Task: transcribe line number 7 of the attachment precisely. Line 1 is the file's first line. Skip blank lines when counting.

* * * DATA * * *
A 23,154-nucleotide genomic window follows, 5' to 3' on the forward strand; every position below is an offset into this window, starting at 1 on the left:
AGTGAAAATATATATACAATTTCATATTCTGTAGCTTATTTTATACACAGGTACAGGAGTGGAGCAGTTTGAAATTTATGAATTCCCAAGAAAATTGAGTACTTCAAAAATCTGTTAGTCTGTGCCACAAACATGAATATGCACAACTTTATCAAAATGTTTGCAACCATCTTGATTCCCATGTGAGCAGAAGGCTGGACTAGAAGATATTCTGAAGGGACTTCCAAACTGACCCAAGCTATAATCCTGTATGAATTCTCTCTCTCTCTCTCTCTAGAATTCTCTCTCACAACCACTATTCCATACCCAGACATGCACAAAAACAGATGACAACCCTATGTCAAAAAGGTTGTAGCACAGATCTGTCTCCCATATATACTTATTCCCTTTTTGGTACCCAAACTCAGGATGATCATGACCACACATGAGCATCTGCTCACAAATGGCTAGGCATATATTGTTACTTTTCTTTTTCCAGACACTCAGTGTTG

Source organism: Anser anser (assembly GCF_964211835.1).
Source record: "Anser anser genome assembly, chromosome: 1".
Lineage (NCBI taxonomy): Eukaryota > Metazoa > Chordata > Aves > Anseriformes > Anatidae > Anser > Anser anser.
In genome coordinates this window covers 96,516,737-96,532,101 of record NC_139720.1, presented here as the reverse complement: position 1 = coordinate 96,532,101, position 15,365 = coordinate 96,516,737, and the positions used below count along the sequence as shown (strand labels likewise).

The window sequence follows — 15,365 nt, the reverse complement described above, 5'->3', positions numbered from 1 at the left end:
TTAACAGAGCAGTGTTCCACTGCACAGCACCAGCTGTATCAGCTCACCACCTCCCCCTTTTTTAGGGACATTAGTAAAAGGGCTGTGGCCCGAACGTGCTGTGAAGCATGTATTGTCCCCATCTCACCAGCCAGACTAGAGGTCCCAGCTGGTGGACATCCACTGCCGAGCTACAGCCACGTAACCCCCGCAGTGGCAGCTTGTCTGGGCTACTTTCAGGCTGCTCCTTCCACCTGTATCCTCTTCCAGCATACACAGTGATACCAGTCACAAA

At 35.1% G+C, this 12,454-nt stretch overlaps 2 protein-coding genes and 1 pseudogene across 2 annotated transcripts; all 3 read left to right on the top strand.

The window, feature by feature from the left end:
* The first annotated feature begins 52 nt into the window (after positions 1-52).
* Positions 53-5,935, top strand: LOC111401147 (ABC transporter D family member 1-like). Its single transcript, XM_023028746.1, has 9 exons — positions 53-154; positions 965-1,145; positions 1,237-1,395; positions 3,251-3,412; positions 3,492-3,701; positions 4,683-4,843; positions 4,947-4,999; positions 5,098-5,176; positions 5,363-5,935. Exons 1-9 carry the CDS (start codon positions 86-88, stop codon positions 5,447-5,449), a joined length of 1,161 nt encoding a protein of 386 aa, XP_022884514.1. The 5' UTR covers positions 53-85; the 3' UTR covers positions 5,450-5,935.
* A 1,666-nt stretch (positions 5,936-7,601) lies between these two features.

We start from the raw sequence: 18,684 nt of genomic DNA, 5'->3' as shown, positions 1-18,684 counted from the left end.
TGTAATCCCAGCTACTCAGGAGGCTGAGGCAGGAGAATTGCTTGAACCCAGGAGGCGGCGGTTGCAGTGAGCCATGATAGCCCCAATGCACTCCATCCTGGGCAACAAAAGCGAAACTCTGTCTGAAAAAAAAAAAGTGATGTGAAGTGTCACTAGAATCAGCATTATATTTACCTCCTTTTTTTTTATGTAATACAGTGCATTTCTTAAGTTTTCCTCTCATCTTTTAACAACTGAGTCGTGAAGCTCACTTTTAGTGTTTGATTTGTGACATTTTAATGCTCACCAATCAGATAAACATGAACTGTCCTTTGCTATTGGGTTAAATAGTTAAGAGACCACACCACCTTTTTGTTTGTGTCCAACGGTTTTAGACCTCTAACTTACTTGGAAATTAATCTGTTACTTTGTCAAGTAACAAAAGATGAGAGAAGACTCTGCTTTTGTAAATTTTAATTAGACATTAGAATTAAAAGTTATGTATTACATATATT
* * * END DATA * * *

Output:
The window sequence follows — 15,365 nt, the reverse complement described above, 5'->3', positions numbered from 1 at the left end: